Mehran Kardar PhD '83
- Non-equilibrium collective behavior (as in active matter, aggregation and deposition in growth, transport with random inputs and outputs., etc.) is best described starting from phenomenological equations constructed on the basis of symmetries and conservation laws. We have successfully applied this methodology to several problems involving polymers, flux lines, and growing surfaces and bacterial range expansions.
- Disordered systems such as spin- and flux-glasses, are characterized by a complex (free) energy landscape and slow dynamics. Using analytical solutions, or clever numerical algorithms, we have found exact results, or bounds, for a number of simple glassy systems motivated by flux lines in superconductors. Even these simple models are of great value, indicating interesting connections to diverse problems in optimization, neural networks, and evolution.
- Soft Matter: Polymers, membranes, and gels; anomalous transport and relaxation.
- Fluctuation-Induced Phenomena: Casimir forces, electromagnetic fluctuations in and out of equilibrium.
- Biologically Physics: Cortical patterns, knots in proteins, immune response.
Professor Kardar is the Francis Friedman Professor in the Physics Department at MIT. He obtained a BA degree from Cambridge University in 1979, and a PhD in Physics (MIT) in 1983. He was a Junior Fellow of the Harvard Society of Fellows from 1983 to 1986, before returning to MIT as an Assistant Professor, and was promoted to Full Professor in 1996. He has been a visiting Professor at a number of institutions including Catholic University (Leuven, Belgium), Oxford University, UC Santa Barbara (KITP), UC Berkeley (Miller fellow), and Ecole Normale Superieure (Paris, France).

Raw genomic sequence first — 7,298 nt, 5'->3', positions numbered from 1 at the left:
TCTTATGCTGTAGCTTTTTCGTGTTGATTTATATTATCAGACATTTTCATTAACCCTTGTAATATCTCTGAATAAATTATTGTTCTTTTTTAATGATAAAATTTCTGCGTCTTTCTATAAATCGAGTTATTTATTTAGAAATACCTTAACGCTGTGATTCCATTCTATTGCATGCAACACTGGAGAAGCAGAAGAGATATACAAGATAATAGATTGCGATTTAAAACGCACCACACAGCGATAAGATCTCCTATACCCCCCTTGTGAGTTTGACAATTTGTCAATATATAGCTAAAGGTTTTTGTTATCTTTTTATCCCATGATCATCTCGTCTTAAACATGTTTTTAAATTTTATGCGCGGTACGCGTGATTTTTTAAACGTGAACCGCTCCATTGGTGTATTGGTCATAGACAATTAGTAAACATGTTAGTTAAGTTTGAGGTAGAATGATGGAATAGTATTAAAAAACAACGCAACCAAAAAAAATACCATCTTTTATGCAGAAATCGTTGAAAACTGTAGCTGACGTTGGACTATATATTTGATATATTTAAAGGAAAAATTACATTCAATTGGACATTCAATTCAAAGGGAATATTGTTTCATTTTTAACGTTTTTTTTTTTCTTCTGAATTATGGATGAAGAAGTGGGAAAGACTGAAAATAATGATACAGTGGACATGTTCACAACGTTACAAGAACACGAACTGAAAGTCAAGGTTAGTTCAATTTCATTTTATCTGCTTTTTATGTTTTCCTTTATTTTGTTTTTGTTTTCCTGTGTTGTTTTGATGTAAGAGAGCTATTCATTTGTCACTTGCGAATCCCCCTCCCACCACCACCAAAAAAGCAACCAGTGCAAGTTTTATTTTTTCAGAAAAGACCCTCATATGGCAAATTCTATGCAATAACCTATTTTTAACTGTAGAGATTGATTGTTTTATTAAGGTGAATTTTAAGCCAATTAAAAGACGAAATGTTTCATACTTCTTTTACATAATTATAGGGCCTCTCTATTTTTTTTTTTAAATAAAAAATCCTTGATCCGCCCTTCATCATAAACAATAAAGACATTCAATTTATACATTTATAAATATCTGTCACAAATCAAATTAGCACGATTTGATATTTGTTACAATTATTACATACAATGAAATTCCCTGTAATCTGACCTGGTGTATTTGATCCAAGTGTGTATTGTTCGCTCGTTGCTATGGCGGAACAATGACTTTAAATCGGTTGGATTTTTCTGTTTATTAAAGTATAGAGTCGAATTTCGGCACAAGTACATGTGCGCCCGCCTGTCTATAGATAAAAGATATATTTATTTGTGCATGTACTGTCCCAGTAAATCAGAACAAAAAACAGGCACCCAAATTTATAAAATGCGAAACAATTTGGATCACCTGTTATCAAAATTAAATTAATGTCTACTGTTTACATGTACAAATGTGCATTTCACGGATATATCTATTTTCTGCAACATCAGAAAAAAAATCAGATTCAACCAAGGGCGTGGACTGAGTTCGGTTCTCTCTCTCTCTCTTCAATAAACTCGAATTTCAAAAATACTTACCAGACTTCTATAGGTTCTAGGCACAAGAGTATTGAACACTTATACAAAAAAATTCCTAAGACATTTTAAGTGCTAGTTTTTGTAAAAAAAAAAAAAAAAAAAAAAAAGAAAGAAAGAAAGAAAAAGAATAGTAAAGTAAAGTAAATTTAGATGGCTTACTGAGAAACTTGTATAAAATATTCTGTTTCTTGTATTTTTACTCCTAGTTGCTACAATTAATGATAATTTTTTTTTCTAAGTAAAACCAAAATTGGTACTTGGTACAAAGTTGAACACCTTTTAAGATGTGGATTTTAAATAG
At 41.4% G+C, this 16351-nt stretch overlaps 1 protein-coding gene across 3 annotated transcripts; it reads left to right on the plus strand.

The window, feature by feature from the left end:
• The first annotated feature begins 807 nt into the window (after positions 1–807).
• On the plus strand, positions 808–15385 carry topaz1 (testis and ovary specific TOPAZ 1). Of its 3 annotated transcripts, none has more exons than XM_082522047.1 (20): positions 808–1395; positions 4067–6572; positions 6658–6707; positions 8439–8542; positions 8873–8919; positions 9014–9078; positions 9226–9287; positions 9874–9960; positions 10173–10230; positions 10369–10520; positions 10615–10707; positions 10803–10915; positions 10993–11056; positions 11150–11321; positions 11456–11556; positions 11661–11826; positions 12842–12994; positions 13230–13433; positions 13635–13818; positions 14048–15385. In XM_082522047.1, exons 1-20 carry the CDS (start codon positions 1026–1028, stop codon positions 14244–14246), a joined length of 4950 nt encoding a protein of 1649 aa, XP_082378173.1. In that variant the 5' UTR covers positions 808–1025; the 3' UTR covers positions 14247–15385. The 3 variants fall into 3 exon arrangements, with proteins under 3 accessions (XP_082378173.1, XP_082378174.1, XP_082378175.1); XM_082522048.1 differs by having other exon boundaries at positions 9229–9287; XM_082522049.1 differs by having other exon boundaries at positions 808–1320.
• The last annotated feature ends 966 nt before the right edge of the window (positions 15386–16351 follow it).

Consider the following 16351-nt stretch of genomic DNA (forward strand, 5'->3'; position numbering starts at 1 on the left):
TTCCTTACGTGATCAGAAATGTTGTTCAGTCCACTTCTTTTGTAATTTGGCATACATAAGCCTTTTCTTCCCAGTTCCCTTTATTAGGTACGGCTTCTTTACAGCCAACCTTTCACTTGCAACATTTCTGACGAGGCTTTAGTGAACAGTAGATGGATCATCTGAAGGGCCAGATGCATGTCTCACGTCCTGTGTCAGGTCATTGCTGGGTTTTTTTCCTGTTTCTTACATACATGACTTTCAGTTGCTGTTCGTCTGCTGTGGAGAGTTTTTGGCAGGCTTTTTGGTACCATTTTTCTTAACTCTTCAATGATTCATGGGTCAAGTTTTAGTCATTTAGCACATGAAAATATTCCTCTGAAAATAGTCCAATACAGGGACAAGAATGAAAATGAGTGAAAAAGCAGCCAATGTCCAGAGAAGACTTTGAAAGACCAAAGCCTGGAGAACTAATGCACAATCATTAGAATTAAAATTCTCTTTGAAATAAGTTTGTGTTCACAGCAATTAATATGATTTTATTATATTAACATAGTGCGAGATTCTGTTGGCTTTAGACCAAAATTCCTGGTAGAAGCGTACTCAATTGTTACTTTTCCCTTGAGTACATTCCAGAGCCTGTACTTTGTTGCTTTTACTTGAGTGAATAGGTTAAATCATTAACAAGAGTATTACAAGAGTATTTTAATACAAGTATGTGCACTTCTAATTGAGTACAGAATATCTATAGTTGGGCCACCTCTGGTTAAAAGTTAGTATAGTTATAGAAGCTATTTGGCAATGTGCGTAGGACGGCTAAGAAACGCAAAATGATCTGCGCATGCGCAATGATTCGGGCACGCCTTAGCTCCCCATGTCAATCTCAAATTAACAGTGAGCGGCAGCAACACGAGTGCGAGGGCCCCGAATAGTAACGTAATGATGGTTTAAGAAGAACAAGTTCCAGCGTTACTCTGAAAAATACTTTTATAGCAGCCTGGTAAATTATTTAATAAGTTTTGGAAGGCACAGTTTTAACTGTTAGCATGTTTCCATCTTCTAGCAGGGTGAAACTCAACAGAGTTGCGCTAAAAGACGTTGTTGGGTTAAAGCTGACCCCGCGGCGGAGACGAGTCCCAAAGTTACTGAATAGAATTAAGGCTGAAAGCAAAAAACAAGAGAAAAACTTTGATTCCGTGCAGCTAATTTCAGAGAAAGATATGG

His expertise is in Statistical Physics, and he has lectured extensively on this topic both at MIT (garnering several MIT teaching awards) and in workshops (including Beg Rohu and Les Houches in France, Newton Institute in Cambridge, Troisieme cycle in Switzerland, and Jyvaskyla in Finland). He is the author of two books on Statistical Physics based on these lectures. In 2018 he was recognized by the John David Jackson award for Excellence in Graduate Physics Education.
His service to the community includes Founding Board membership of the New England Complex Science Institute, Editorial board of Journal of Statistical Physics, and organization of Gordon Conference and KITP workshops. His work has been recognized by a number of awards, such as the Bergmann memorial research award, A. P. Sloan Fellowship, Presidential Young Investigator award, Edgerton award for junior faculty achievements (MIT), and the Guggenheim Fellowship. He is Fellow of the American Physical Society, the American Academy of Arts & Sciences, and the National Academy of Sciences.
Awards & Honors
- 2020 // Alexander von Humboldt Foundation Research Award
- 2020 // Simons Fellow in Mathematics and Theoretical Physics
- 2019 // Simons-GGI Visiting Scientist for 2019; Galileo-Galilei Institute (Florence, Italy)
- 2019 // Ellis Island Medal of Honor
- 2018 // Elected member of the National Academy of Sciences
- 2017 // John David Jackson Excellence in Graduate Physics Education Award
- 2015 // Mark Kac Memorial Scholar, CNLS, Los Alamos
- 2014 // KITP Simons Distinguished Visiting Scholar
- 2013 // International Francqui Professor Chair, Belgium
- 2009 // Elected Fellow of the American Academy of Arts and Sciences
- 2008 // School of Science Prize in Graduate Teaching, MIT
- 2007 // Fellow, American Physical Society
- 2001 // Miller Visiting Professor at the University of California, Berkeley
- 2001 // John Simon Guggenheim Fellowship
- 1992 // Graduate Teaching Prize, MIT School of Science
- 1992 // The Buechner Teaching Prize, MIT Physics
- 1991 // Edgerton Award for Junior Faculty Achievements at MIT
- 1990-92 // MIT Class of 1948 Professor (Career Development Chair)
- 1990 // Graduate Student Departmental Teaching Award, MIT
- 1989 // Presidential Young Investigator Award
- 1987 // Arthur P. Sloan Fellowship
- 1983-86 // Junior Fellowship, Harvard Society of Fellows
“Dynamic scaling of growing interfaces,” M. Kardar, G. Parisi, and Y.-C. Zhang, Phys. Rev. Lett. 56, 889 (1986)
“Pressure is not a state function for generic active fluids,” A.P. Solon et al, Nature Physics 11, 673 (2015).
“Replica Bethe Ansatz studies of two-dimensional interfaces with quenched random impurities,” M. Kardar, Nucl. Phys. B 290, 582 (1987).